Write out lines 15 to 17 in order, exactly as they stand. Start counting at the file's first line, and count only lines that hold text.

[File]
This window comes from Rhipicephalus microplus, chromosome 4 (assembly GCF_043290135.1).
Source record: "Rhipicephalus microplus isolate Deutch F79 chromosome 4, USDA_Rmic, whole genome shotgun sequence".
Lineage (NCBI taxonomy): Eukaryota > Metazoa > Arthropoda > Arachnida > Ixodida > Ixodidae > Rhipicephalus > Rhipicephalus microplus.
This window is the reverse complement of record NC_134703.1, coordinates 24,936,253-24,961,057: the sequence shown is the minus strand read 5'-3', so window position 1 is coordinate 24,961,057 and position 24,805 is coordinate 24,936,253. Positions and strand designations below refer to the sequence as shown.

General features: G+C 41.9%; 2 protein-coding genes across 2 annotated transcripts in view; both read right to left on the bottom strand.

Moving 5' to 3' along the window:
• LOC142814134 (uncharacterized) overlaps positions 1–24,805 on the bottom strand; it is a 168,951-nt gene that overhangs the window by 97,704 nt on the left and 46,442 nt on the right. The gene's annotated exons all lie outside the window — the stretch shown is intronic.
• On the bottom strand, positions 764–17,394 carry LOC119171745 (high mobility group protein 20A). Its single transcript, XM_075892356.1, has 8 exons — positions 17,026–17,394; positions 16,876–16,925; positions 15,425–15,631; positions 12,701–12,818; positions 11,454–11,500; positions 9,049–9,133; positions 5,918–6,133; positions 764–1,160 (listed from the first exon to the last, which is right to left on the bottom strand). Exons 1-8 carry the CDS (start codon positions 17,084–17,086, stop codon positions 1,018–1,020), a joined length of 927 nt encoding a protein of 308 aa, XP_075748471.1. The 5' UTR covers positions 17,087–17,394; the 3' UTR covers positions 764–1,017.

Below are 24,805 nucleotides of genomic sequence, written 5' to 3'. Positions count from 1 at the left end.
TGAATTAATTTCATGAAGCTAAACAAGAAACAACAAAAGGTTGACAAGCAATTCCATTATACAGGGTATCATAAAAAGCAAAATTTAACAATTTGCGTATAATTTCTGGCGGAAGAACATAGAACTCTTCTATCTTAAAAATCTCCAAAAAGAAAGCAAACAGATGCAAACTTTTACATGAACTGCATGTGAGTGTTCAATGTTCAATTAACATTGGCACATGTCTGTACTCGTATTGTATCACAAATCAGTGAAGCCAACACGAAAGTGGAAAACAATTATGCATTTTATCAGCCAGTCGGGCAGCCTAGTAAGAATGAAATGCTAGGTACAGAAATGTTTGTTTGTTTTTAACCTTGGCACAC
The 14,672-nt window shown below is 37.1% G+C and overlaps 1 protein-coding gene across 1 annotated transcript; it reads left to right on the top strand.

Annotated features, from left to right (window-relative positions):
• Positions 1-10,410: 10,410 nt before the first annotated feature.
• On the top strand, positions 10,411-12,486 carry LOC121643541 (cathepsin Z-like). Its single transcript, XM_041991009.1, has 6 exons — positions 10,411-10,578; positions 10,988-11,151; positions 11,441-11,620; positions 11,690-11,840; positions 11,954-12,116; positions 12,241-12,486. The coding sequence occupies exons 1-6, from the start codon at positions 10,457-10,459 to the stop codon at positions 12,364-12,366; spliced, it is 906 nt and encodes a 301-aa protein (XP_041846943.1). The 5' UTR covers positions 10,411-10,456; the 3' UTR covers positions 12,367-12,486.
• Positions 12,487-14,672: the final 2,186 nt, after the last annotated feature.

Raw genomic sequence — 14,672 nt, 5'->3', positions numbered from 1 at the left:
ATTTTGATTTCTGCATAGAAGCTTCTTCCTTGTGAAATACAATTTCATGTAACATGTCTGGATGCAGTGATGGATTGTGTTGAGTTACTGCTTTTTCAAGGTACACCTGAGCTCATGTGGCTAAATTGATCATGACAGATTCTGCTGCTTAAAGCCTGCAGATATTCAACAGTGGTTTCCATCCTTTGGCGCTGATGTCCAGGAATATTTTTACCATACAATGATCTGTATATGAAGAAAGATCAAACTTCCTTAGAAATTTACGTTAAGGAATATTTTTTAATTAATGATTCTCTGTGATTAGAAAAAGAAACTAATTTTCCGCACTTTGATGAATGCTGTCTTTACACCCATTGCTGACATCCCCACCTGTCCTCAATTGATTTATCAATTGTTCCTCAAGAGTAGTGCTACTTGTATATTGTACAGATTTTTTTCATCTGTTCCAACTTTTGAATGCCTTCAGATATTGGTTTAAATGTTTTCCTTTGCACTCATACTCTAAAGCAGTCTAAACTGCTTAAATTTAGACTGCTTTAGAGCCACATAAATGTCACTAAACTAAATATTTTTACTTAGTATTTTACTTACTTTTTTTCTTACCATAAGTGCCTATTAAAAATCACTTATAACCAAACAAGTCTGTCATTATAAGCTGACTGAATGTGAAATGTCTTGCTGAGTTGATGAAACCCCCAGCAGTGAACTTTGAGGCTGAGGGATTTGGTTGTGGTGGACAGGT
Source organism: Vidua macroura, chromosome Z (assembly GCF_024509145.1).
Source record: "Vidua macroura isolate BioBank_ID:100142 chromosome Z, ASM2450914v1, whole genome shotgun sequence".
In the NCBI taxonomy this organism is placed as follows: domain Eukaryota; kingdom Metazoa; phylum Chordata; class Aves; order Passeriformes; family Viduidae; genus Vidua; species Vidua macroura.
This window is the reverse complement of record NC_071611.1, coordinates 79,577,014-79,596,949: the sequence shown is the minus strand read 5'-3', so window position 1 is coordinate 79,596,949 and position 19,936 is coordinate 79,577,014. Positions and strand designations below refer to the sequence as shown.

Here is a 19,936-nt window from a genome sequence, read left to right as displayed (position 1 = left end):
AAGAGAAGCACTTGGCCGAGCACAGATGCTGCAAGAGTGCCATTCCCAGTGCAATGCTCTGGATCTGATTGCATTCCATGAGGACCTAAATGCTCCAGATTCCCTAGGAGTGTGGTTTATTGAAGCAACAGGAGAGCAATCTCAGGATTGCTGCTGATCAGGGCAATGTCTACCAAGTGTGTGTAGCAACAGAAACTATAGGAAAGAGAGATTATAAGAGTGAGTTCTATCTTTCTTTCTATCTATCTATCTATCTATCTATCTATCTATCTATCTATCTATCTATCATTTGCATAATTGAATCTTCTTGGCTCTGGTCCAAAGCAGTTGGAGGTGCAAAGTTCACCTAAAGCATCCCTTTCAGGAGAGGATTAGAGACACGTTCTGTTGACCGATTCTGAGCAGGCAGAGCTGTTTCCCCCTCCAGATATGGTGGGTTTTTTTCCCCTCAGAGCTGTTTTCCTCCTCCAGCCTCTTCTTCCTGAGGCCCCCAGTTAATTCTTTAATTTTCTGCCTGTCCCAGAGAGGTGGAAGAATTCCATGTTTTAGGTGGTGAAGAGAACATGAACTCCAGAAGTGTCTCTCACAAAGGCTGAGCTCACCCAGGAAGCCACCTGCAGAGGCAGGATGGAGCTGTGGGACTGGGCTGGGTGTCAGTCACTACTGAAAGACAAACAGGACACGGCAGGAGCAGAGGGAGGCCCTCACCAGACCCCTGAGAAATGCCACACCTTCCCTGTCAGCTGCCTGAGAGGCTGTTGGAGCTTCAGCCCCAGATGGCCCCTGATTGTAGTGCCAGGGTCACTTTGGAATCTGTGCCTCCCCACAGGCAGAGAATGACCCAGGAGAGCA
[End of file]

• Positions 12,487-14,672: the final 2,186 nt, after the last annotated feature.

Raw genomic sequence — 14,672 nt, 5'->3', positions numbered from 1 at the left:
ATTTTGATTTCTGCATAGAAGCTTCTTCCTTGTGAAATACAATTTCATGTAACATGTCTGGATGCAGTGATGGATTGTGTTGAGTTACTGCTTTTTCAAGGTACACCTGAGCTCATGTGGCTAAATTGATCATGACAGATTCTGCTGCTTAAAGCCTGCAGATATTCAACAGTGGTTTCCATCCTTTGGCGCTGATGTCCAGGAATATTTTTACCATACAATGATCTGTATATGAAGAAAGATCAAACTTCCTTAGAAATTTACGTTAAGGAATATTTTTTAATTAATGATTCTCTGTGATTAGAAAAAGAAACTAATTTTCCGCACTTTGATGAATGCTGTCTTTACACCCATTGCTGACATCCCCACCTGTCCTCAATTGATTTATCAATTGTTCCTCAAGAGTAGTGCTACTTGTATATTGTACAGATTTTTTTCATCTGTTCCAACTTTTGAATGCCTTCAGATATTGGTTTAAATGTTTTCCTTTGCACTCATACTCTAAAGCAGTCTAAACTGCTTAAATTTAGACTGCTTTAGAGCCACATAAATGTCACTAAACTAAATATTTTTACTTAGTATTTTACTTACTTTTTTTCTTACCATAAGTGCCTATTAAAAATCACTTATAACCAAACAAGTCTGTCATTATAAGCTGACTGAATGTGAAATGTCTTGCTGAGTTGATGAAACCCCCAGCAGTGAACTTTGAGGCTGAGGGATTTGGTTGTGGTGGACAGGT